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Jim Liebelt Christian Blog and Commentary

Jim Liebelt

Jim Liebelt's Blog

*The following is excerpted from an online article posted on HealthDay.

New research suggests that having an underlying health condition might be one of the most significant risk factors for developing a severe case of COVID-19.

Scientists at the U.S. Centers for Disease Control and Prevention took a look at a group of U.S. adult COVID-19 patients and found roughly three-quarters of those who wound up in the hospital had at least one underlying health issue.

For 457 patients who were admitted to intensive care, 78% had other health conditions, while 71% of 732 patients admitted to the hospital, but not intensive care, had at least one other health issue.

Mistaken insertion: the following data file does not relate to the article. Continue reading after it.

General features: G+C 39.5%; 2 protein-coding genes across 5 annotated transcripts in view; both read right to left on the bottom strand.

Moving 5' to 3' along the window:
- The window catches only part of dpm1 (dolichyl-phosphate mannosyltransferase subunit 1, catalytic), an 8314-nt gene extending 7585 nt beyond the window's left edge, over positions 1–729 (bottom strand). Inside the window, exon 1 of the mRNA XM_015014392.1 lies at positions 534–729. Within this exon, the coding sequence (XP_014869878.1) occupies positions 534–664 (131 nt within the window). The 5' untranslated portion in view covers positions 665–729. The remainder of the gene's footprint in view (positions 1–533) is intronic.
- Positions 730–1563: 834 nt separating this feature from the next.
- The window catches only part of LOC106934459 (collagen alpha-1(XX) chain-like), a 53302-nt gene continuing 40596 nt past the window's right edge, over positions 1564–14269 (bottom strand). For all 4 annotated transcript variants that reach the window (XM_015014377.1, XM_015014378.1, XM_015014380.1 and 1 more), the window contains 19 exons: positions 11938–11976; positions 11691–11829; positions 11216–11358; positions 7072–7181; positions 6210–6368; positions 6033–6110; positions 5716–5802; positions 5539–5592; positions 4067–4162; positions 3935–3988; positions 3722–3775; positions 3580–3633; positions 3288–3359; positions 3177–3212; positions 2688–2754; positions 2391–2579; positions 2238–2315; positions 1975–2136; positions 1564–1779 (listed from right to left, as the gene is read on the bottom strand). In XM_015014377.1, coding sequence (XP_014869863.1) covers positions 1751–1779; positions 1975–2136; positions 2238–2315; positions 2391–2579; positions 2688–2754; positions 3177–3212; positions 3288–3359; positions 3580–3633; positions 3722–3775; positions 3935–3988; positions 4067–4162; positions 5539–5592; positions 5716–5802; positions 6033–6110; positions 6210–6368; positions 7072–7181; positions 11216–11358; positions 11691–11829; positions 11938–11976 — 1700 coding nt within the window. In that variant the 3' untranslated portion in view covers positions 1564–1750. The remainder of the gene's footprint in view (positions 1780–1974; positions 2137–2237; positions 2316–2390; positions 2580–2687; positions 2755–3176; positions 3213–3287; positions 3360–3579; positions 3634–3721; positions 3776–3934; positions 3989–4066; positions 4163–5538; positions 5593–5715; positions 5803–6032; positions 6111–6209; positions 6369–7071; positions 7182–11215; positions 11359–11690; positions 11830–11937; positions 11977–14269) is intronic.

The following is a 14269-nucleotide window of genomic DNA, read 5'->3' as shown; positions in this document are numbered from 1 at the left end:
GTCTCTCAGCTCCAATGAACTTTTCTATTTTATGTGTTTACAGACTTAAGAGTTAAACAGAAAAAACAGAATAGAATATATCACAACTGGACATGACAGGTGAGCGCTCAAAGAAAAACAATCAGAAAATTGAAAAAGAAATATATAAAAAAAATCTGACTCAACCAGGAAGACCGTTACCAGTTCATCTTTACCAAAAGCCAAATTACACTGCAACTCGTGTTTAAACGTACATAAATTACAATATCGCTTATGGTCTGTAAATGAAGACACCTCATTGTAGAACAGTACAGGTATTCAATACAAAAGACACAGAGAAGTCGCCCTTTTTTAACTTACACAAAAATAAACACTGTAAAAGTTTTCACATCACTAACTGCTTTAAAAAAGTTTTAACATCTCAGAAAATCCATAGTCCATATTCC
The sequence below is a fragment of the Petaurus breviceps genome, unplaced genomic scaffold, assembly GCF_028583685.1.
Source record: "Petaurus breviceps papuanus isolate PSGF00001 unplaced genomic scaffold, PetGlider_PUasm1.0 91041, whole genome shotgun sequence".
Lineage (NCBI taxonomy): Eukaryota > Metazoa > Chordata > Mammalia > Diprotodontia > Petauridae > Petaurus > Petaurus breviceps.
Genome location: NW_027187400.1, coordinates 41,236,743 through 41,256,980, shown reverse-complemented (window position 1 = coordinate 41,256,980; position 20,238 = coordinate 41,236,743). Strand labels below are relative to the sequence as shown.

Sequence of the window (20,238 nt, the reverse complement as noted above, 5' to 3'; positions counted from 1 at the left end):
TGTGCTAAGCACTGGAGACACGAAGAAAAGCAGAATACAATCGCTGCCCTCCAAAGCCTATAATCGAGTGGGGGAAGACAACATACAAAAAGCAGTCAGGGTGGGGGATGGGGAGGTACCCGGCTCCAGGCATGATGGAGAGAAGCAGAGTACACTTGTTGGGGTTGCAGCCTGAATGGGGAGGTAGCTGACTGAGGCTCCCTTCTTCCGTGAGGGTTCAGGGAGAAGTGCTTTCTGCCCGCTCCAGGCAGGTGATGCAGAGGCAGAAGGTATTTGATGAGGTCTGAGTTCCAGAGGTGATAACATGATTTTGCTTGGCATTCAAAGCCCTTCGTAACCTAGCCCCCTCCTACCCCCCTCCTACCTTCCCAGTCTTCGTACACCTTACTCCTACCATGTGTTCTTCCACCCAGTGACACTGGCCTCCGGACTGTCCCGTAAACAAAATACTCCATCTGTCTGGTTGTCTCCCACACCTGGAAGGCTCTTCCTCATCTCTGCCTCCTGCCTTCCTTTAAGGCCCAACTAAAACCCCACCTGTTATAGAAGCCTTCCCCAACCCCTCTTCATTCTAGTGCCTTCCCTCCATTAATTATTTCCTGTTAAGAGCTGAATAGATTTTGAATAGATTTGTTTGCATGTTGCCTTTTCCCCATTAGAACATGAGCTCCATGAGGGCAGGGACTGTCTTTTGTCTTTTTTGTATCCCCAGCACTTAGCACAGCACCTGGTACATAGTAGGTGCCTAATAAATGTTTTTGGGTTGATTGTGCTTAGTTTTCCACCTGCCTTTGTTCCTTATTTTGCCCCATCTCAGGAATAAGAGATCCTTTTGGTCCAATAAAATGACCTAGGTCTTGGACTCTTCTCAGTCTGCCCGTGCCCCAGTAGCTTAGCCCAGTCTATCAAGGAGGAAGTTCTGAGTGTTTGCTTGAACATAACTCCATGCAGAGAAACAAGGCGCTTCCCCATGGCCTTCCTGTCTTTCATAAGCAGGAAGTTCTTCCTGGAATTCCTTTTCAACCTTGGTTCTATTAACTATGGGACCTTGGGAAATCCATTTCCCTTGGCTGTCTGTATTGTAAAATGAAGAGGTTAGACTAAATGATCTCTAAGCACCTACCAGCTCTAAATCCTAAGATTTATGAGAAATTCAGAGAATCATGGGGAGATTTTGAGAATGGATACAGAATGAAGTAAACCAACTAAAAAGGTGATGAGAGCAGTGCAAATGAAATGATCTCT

The mortality data showed an even stronger correlation: Among all hospitalized COVID-19 adult patients with complete information on underlying conditions or risk factors, 184 deaths occurred. Of those, 173 (94%) involved patients with at least one underlying condition, according to the CDC's COVID-19 Response Team, led by researcher Nancy Chow.

Those conditions include diseases that strike people of all ages, including asthma and diabetes, along with heart disease and lung disease.

Unfortunately, those very conditions are quite common among Americans, the researchers noted: In 2018, the prevalence of diagnosed diabetes among U.S. adults was just over 10%, while the prevalence of heart disease was 10.6% in 2017. Meanwhile, the prevalence of COPD (chronic obstructive pulmonary disease) among U.S. adults was almost 6% and the prevalence of asthma among persons of all ages was nearly 8% in 2018.